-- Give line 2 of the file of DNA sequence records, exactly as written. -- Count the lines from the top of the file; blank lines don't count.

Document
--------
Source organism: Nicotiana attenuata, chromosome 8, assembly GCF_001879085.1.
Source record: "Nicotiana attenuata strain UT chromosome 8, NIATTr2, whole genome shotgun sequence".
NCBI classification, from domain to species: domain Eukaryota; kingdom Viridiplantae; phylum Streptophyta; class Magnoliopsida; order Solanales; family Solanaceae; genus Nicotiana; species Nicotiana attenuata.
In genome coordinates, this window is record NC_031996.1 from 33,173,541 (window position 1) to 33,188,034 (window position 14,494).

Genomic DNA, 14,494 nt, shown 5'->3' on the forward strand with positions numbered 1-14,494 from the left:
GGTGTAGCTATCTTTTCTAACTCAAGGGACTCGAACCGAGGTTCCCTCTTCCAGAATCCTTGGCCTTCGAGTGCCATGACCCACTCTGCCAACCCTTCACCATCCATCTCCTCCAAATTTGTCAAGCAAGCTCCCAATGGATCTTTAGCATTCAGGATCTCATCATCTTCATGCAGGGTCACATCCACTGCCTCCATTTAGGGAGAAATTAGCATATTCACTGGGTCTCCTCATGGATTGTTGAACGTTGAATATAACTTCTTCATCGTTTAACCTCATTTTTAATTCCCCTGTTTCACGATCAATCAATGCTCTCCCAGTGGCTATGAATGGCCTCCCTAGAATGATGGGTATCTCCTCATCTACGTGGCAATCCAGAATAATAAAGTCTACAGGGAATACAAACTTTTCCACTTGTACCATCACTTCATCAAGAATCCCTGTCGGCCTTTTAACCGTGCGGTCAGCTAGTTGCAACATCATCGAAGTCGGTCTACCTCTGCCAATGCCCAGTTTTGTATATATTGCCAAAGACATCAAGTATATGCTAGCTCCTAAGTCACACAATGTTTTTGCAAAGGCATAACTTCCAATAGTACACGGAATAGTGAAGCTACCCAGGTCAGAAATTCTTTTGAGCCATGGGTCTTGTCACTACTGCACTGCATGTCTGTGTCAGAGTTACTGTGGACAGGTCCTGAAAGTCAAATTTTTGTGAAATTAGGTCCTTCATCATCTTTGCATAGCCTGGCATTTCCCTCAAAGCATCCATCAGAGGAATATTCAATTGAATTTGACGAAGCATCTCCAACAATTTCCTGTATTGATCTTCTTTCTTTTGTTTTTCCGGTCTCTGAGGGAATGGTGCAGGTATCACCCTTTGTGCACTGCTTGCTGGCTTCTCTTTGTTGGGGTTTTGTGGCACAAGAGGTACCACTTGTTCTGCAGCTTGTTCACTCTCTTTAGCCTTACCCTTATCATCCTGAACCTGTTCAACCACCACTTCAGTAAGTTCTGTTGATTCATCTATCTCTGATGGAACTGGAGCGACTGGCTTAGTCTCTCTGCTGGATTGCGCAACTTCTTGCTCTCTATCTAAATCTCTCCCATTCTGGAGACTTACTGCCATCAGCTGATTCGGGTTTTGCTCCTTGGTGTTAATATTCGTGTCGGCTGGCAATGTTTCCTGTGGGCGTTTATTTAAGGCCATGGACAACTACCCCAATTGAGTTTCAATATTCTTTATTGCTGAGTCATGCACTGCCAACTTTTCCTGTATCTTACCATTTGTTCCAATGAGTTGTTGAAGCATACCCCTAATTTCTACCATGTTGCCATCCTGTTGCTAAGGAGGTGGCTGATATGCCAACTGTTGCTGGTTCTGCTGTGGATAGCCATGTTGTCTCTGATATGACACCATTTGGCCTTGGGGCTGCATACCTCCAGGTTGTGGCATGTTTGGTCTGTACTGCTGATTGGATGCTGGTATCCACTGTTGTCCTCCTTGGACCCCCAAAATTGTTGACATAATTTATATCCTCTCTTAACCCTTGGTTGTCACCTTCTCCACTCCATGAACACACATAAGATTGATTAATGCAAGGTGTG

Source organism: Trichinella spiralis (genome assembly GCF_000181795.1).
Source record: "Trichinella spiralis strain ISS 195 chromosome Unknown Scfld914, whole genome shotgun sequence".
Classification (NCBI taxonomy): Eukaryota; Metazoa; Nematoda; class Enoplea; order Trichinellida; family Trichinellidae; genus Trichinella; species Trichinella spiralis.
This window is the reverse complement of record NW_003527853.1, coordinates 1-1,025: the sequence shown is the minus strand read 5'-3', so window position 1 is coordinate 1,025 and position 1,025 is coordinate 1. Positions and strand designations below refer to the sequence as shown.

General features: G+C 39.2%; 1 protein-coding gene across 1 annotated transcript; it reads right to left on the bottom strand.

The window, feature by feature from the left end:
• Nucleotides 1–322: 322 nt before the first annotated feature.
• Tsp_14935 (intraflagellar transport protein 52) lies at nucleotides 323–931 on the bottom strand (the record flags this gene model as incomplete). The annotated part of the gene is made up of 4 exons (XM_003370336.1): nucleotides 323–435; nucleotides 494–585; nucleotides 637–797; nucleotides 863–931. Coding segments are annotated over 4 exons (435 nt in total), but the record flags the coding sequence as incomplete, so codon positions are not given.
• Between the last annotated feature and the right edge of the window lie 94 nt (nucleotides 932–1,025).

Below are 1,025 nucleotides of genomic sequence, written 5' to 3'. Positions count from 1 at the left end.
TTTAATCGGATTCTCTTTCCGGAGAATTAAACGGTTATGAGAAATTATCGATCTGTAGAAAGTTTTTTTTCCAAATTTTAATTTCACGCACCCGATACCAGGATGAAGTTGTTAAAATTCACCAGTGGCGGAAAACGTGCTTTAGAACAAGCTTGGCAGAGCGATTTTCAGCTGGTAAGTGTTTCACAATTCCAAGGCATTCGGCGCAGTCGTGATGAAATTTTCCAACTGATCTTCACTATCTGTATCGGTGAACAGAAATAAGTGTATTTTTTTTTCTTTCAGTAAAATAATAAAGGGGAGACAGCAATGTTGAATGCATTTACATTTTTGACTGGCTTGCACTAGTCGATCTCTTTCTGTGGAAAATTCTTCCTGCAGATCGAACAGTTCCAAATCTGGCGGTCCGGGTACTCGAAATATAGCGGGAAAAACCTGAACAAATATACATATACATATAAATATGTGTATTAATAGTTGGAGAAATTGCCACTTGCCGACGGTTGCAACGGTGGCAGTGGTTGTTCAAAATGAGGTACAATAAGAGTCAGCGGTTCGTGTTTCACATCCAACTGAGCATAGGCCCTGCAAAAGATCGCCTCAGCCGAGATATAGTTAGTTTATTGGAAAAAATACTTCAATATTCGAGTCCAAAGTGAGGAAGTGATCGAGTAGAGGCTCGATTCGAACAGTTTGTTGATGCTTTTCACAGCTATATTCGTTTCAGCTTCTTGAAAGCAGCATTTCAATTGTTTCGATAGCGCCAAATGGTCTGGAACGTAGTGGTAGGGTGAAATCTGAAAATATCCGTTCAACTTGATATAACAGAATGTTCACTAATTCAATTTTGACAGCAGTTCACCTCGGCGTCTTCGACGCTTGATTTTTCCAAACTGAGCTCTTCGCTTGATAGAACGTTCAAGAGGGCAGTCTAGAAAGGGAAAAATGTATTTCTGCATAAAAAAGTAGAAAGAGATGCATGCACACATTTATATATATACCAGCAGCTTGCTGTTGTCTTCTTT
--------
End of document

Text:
Source record: "Nicotiana attenuata strain UT chromosome 8, NIATTr2, whole genome shotgun sequence".